Danielle, chief concierge of the Ritz-Carlton, called me when her allergies were acting up, but this wasn’t the reason. It was an awkward situation, she explained, but she hoped I’d understand. A guest has complained, I thought. I racked my brain to think who it might be.
If it were up to her, she added, I would be the Ritz-Carlton’s doctor no matter what. Unfortunately, other concierges were putting pressure on her. Another hotel doctor had approached, offering thirty dollars for every referral. She had brushed him off, but her colleagues objected. They reminded her that vendors who want a hotel’s business (limousine services, tours, florists, masseurs) routinely tip the concierges. Why should doctors be exempt?
Here’s a suggestion, she said. Why didn’t I simply match his offer?
I told her that I’m happy to provide free care to hotel staff, but it’s unethical for a doctor to pay for a referral. It’s also illegal. No problem, she assured me. I would still be the Ritz-Carlton’s doctor.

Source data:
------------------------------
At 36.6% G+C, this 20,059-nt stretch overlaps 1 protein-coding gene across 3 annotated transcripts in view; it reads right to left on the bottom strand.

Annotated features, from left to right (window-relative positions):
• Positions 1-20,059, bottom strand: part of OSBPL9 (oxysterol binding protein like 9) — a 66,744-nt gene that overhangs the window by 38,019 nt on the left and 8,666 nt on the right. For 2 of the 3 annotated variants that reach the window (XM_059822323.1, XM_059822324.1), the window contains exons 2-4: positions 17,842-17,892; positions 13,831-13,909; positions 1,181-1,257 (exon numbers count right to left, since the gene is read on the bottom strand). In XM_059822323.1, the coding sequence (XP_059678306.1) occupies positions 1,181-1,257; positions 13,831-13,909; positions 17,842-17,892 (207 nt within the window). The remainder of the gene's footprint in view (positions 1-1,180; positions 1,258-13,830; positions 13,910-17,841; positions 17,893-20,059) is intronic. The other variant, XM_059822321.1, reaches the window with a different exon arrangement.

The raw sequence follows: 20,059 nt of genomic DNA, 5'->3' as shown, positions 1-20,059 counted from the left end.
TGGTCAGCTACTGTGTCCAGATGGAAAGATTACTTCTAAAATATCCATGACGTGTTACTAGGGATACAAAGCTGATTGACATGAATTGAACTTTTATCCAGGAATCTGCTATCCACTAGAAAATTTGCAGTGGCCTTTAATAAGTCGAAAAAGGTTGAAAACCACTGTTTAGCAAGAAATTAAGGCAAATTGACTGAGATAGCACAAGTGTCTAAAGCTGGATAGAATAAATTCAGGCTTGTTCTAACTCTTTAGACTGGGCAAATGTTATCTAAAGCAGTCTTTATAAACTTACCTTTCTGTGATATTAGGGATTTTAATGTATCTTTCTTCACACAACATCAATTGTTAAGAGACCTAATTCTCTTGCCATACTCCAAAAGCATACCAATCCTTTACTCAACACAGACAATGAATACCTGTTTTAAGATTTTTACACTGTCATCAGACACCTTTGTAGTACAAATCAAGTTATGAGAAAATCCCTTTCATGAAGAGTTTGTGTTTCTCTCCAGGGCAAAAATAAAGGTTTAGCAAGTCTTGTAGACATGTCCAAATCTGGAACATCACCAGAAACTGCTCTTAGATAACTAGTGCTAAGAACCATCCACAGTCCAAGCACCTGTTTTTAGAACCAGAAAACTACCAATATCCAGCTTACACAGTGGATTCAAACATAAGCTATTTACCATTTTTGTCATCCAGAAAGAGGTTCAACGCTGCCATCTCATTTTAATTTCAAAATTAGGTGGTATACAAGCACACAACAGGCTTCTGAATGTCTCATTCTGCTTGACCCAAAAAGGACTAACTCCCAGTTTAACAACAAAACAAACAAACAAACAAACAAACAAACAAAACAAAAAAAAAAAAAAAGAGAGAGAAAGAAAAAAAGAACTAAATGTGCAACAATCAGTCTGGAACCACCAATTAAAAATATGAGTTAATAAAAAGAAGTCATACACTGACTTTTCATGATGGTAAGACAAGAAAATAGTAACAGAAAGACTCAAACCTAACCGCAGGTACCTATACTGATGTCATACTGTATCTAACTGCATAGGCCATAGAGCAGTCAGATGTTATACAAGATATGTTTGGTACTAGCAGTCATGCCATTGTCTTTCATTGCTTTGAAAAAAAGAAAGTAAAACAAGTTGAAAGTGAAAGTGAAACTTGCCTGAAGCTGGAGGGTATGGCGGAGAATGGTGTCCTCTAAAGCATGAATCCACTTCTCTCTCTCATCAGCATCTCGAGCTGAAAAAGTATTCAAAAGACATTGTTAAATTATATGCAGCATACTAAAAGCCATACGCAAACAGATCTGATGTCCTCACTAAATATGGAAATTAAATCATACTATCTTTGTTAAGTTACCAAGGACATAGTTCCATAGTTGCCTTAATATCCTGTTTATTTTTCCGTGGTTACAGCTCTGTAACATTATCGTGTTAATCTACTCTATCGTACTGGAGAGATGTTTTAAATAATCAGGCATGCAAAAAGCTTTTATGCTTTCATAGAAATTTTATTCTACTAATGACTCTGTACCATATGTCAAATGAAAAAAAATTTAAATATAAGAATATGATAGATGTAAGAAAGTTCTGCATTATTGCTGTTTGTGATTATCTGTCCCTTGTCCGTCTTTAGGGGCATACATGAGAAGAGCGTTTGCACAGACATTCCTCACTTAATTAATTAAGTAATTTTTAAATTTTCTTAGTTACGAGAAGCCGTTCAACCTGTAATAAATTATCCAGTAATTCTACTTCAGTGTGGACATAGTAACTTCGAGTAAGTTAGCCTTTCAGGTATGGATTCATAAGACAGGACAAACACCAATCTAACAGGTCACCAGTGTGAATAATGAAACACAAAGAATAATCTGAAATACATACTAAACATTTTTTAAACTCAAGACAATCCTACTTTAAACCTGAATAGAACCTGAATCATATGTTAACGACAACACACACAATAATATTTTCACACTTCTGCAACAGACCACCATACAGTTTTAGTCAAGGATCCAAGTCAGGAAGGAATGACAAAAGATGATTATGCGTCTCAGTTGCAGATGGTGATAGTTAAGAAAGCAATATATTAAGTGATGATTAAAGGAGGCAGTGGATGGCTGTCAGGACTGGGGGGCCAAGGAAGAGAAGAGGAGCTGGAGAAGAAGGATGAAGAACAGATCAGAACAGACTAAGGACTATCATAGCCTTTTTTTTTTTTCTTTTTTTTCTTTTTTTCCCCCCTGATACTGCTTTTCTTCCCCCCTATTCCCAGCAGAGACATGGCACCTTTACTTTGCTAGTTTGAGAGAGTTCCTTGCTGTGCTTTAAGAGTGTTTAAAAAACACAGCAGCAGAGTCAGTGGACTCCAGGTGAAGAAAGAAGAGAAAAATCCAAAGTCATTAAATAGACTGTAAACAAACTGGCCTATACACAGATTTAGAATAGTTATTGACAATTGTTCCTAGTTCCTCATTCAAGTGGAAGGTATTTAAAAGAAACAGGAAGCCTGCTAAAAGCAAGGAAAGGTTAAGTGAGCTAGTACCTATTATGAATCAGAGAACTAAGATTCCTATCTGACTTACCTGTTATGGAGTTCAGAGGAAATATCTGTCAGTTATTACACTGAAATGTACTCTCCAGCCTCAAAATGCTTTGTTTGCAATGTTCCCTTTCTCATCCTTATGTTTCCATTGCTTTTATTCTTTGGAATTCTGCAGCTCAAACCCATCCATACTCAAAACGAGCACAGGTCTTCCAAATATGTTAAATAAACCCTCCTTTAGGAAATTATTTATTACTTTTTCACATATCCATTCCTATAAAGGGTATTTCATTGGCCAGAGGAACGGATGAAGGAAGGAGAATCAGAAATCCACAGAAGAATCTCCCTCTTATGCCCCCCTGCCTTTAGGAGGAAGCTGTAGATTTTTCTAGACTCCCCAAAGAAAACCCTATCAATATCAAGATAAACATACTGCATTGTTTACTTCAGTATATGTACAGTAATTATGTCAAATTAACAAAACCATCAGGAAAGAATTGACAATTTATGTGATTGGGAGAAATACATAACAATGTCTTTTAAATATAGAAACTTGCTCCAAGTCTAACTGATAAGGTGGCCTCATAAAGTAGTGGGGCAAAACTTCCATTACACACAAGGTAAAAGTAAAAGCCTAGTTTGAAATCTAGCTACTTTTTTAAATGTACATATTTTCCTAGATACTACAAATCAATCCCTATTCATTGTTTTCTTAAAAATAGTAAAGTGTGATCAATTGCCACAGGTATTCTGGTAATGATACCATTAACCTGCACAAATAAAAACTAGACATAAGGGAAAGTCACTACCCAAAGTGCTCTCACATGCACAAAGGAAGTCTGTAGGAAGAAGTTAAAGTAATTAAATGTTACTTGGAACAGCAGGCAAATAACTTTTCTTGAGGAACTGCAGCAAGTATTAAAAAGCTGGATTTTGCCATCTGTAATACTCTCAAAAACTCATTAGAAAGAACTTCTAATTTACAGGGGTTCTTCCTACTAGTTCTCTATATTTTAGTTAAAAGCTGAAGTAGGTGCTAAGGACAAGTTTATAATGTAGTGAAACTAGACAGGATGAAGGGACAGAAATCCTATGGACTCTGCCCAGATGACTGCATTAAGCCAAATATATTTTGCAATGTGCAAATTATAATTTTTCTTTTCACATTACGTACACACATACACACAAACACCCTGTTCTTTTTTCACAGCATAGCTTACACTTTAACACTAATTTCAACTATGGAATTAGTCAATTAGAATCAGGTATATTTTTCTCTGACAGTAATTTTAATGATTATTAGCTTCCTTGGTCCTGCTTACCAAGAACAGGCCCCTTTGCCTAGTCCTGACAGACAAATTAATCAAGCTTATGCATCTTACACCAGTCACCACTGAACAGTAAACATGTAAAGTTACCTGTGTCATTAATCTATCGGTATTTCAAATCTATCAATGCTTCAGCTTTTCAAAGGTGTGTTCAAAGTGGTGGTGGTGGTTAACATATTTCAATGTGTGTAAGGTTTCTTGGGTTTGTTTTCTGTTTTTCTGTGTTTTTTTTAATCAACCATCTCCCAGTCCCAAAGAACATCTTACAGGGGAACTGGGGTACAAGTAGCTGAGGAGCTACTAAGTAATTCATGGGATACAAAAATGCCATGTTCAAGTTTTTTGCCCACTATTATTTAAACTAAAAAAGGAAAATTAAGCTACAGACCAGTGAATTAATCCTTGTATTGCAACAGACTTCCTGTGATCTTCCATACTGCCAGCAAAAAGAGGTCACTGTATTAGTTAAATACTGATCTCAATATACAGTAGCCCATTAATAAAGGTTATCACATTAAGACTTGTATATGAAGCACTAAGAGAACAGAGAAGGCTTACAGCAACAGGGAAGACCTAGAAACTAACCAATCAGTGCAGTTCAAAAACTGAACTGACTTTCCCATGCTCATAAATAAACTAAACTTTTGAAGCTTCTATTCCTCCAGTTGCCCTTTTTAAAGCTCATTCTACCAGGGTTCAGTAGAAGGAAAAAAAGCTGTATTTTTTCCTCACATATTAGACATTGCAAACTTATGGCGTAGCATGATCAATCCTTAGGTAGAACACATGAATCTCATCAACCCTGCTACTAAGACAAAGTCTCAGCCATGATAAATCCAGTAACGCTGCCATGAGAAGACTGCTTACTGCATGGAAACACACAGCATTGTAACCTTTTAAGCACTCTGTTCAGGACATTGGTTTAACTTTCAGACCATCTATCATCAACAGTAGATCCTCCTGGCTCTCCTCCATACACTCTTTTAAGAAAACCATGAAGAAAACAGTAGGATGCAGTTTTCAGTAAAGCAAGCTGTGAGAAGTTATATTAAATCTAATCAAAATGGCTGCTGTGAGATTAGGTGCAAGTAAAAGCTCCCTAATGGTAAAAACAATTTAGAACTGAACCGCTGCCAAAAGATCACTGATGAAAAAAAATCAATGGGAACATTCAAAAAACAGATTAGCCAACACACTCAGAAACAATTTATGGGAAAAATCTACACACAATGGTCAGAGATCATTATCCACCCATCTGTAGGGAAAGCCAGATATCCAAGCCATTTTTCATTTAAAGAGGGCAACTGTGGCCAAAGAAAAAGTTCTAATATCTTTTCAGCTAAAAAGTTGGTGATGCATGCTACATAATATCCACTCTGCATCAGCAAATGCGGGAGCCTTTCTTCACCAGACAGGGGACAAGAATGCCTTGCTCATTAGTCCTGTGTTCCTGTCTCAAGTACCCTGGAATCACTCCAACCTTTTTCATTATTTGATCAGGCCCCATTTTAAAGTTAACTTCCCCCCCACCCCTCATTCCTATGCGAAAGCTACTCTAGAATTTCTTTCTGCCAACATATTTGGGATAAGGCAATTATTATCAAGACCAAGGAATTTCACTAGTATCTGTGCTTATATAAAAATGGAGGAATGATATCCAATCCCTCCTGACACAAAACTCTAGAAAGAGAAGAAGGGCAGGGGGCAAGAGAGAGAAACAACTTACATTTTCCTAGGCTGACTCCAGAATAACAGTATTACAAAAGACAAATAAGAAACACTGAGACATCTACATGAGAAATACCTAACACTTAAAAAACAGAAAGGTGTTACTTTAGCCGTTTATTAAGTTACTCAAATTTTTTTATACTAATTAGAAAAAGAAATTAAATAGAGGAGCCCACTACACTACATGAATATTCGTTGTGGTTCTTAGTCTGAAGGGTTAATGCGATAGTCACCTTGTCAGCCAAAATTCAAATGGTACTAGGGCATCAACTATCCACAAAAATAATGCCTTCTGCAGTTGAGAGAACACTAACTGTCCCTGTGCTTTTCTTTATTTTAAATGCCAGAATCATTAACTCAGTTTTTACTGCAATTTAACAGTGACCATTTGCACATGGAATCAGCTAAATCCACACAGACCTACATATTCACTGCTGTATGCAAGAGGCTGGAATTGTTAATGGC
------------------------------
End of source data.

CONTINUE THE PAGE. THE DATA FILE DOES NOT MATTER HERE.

Danielle might continue to call, but I’m less certain about her colleagues.
This exchange reminded me that I hadn’t written the California Medical Board in a few years, so I sent off another letter complaining about other hotel doctors paying referral fees. I’ve sent several. The board is legally obligated to respond to every complaint, and it duly responded, assuring me that it was aware of the problem. It has never taken action, probably because the Medical Board gives priority to protecting patients from doctors. It shows less interest in protecting doctors from each other.